Taking the Shiraz a bit further in the direction of windward performance, we might increase the aspect ratio of the mains'l and mizzen, and deepen the keel. At that point, it might be desirable to consider splitting the keel into a deeper portion to contain the ballast, then a shallow portion to contain the shaft alley, then another deeper portion to act as a skeg for the rudder. This would allow a very efficient foil shaped "cruising fin" type of keel, and a similarly efficient combination skeg / rudder combination, while also limiting wetted surface.

When the aspect ratio of the sails becomes greater than around 3.5, this kind of long "cruising fin" and skeg hung rudder will usually be preferred. Primarily this choice will be made in order to deepen the keel (and the ballast) but to avoid extra wetted surface. For quick maneuvering, this kind of keel will always be a bit more responsive. The "cruising fin" keel, having a higher aspect ratio and therefore greater lift vs. drag, will naturally have better windward performance than a long and relatively shoal full keel. If not carried to extremes, this will not materially degrade course keeping ability nor the strength of the keel and rudder.

Of course when the rig becomes very tall, the keel will become still deeper. Windward performance will be improved, but performance on other points of sail will be degraded, as will course keeping ability. Taken to its logical extreme with deep fin keel and spade rudder, when running in a sea of any size attention to the helm will be critical. This is especially so with fast high aspect sea-going sleds having very fine entries and broad flat sections aft, where lack of attention to the helm may result in an instant broach. While there is no question that this is exhilarating sailing, it can hardly be recommended for safe family cruising...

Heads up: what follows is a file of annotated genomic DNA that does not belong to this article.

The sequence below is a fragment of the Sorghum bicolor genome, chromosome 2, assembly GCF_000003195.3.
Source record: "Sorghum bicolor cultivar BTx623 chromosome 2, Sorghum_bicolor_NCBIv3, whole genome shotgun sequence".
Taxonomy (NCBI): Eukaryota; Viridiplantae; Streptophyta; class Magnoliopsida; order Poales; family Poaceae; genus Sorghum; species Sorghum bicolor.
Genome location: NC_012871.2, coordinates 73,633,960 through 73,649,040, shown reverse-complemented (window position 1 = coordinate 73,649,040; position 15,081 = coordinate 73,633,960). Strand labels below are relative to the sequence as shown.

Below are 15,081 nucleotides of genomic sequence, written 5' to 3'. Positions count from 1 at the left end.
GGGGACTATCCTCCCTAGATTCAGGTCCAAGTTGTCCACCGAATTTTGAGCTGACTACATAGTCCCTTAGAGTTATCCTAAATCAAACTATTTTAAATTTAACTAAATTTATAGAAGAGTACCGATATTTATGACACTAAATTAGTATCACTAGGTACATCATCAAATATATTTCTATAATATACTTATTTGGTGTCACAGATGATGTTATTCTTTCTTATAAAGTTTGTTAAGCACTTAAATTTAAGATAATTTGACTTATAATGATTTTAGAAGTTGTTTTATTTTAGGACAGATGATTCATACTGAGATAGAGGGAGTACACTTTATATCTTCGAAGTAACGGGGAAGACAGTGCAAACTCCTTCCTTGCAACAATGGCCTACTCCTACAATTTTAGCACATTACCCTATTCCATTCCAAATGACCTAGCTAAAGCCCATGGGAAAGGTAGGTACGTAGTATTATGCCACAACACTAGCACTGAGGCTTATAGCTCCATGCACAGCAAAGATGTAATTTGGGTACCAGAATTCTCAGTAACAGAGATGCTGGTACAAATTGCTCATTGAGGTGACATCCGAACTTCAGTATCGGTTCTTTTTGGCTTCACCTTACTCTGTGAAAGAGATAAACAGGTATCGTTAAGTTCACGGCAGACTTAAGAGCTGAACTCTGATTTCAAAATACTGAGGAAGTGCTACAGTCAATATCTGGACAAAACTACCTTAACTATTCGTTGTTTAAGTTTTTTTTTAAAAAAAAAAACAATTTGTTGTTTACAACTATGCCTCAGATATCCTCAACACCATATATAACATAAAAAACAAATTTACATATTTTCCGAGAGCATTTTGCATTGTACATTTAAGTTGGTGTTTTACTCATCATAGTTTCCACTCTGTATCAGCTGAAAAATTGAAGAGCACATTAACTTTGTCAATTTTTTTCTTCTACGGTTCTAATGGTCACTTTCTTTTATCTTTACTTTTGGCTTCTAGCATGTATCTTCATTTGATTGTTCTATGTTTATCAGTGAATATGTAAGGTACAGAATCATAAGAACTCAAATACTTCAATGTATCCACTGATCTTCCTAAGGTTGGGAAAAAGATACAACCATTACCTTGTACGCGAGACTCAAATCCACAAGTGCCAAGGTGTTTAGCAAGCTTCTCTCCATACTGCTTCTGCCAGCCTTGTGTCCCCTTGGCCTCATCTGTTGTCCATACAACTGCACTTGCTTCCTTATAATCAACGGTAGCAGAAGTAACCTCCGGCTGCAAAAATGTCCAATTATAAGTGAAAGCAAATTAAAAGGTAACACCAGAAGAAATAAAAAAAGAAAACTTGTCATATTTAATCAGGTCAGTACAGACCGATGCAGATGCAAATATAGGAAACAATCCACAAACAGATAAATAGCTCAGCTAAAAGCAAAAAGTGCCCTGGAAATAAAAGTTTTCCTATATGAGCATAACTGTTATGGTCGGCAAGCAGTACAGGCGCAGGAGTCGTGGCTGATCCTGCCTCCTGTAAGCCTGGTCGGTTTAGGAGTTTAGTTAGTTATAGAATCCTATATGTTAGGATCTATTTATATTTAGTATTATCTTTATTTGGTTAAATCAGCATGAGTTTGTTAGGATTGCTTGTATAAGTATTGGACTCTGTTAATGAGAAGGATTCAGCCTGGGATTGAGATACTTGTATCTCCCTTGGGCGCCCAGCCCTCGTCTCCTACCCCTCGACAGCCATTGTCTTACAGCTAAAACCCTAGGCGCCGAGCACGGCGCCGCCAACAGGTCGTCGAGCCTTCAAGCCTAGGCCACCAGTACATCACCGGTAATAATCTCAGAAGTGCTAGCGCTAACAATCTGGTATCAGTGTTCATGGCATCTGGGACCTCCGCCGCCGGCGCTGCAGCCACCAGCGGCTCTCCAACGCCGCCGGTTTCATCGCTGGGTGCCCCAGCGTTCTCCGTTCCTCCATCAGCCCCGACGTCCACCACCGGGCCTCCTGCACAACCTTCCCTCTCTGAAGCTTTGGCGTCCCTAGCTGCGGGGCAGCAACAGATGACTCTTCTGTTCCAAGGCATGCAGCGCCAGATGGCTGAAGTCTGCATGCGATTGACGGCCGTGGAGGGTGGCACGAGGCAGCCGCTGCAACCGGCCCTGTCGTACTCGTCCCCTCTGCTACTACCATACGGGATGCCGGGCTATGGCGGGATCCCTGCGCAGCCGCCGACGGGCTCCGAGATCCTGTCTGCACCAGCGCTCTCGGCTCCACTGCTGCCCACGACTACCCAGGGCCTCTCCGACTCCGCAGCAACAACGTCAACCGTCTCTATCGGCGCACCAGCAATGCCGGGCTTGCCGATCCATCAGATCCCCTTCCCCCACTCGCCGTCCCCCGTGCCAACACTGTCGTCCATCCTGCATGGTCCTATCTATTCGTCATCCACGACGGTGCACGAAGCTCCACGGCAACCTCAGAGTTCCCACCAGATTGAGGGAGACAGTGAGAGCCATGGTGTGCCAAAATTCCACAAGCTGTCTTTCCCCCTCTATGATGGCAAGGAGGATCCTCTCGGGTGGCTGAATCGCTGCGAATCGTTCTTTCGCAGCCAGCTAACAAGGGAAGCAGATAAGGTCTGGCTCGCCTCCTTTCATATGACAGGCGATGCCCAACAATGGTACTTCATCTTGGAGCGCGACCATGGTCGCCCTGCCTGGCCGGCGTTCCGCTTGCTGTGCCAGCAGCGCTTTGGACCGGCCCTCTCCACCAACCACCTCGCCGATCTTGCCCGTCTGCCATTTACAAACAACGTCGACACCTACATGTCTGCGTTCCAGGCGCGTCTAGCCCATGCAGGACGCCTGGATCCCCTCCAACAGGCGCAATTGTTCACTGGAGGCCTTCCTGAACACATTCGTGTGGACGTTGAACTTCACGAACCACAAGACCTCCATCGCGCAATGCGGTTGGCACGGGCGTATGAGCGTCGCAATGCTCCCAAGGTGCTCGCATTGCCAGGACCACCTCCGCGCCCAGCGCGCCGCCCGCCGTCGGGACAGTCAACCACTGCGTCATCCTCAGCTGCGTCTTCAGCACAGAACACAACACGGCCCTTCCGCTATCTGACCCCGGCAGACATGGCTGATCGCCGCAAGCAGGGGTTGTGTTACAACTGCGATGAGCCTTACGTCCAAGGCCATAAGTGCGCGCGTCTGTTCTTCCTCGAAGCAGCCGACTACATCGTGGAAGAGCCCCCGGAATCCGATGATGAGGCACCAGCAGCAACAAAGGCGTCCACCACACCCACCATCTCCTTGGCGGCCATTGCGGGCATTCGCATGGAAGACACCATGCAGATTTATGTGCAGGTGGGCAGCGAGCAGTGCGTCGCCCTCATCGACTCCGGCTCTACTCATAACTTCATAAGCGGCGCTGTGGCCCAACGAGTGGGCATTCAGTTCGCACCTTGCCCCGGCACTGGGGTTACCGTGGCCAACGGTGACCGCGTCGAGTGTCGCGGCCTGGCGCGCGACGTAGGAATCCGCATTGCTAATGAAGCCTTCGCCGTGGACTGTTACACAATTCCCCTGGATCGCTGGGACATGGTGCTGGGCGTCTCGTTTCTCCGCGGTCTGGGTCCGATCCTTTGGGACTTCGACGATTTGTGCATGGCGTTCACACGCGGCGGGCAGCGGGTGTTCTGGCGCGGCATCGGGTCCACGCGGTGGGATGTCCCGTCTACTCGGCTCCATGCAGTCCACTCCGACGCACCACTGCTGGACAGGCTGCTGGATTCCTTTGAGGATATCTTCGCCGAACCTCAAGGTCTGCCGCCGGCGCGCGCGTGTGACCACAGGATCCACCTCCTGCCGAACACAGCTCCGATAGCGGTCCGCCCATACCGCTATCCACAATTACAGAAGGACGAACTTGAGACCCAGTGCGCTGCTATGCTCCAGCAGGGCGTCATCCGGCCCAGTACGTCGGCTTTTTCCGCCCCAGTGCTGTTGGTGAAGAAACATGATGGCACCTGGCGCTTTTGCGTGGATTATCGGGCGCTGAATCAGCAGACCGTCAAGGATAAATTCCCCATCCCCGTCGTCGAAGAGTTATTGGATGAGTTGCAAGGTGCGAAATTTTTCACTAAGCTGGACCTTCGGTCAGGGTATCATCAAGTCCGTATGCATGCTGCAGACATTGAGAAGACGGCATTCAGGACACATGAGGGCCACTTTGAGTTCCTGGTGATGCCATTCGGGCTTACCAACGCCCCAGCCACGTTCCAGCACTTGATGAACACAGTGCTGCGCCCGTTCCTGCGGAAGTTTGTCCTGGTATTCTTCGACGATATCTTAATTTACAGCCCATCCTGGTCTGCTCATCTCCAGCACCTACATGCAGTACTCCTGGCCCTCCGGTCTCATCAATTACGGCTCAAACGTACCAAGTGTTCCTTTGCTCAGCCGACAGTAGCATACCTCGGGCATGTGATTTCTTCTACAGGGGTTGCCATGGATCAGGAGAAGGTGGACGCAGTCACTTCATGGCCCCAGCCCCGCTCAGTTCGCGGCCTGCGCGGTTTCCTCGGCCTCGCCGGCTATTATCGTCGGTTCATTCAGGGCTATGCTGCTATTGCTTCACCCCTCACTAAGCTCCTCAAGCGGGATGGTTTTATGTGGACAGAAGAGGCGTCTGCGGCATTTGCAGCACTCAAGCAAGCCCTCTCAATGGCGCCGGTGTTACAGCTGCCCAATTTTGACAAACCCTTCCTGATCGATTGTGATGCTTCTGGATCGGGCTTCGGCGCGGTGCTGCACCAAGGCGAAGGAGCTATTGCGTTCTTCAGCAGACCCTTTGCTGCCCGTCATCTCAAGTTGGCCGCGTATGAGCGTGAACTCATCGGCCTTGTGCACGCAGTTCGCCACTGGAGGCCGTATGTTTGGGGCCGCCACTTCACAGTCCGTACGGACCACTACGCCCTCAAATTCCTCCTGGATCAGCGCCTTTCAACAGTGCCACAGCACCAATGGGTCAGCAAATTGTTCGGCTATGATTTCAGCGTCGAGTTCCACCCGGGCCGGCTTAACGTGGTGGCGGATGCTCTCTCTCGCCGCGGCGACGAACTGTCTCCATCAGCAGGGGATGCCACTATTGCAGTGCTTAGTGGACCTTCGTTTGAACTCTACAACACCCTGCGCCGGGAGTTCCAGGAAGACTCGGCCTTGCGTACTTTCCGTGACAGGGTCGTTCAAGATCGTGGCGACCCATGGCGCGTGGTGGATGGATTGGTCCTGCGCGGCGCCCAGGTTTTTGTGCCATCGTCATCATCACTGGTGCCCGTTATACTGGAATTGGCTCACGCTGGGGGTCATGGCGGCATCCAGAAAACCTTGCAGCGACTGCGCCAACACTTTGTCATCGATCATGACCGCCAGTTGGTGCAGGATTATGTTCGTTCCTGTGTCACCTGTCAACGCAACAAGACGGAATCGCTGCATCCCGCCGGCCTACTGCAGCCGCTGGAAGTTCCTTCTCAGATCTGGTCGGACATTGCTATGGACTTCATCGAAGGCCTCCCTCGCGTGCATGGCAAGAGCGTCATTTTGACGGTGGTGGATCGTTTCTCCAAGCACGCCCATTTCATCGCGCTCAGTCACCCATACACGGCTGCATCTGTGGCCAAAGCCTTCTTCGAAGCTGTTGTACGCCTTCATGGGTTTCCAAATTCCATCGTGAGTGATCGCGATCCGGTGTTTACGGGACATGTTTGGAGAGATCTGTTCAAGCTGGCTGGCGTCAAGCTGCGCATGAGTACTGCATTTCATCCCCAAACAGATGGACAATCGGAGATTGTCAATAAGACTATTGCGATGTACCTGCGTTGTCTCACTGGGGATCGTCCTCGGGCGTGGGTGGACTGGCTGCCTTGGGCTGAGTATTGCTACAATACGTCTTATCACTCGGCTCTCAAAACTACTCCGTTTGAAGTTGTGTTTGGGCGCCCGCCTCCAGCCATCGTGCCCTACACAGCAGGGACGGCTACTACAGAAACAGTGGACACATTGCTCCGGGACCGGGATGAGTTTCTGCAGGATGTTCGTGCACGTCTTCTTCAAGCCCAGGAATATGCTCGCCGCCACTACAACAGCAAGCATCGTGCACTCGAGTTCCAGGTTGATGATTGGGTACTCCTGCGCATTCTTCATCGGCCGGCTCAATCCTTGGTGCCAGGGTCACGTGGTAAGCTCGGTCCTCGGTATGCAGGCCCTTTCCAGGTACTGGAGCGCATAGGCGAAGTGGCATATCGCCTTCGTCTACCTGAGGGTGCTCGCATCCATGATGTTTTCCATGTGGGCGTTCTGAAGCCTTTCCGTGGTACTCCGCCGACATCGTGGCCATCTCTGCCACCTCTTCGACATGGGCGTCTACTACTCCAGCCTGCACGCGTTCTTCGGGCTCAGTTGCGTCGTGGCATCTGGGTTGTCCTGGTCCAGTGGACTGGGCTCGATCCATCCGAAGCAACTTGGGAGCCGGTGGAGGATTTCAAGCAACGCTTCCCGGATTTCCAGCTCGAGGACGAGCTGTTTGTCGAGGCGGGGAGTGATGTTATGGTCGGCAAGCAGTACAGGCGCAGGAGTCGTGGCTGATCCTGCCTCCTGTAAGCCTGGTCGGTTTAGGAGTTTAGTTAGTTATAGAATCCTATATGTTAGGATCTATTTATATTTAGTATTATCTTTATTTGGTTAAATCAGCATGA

For long passages with the helm unattended, a long and relatively shoal full keel will always be more steady than any other type. For long distance cruising, a longer keel will "track" somewhat more like it is on rails. In harbor, maneuvering turns will have a larger radius. The tactic in that situation is to use a bit of reverse gear to take headway off the boat, then give it a burst in forward gear with the helm over, then another burst in reverse, etc. With that, any full keel boat can be pivoted in her own length.

Rather than there being any right or wrong choice, the type if keel profile is a matter of preference, usually based on the type of sailing that is planned. During the design process, once the preferred keel configuration and rig type are chosen, it is simply a matter of balancing them against each other in order to obtain the required lead for the sail area vs the lateral area, and to place the ballast where required for proper trim.

Regardless of whether a design is given a long full keel or a "cruising fin" keel, it will benefit performance both on and off the wind to make use of an efficient NACA foil shape. The particular choice of foil type will depend on the keel profile in order to maximize lift, and minimize drag.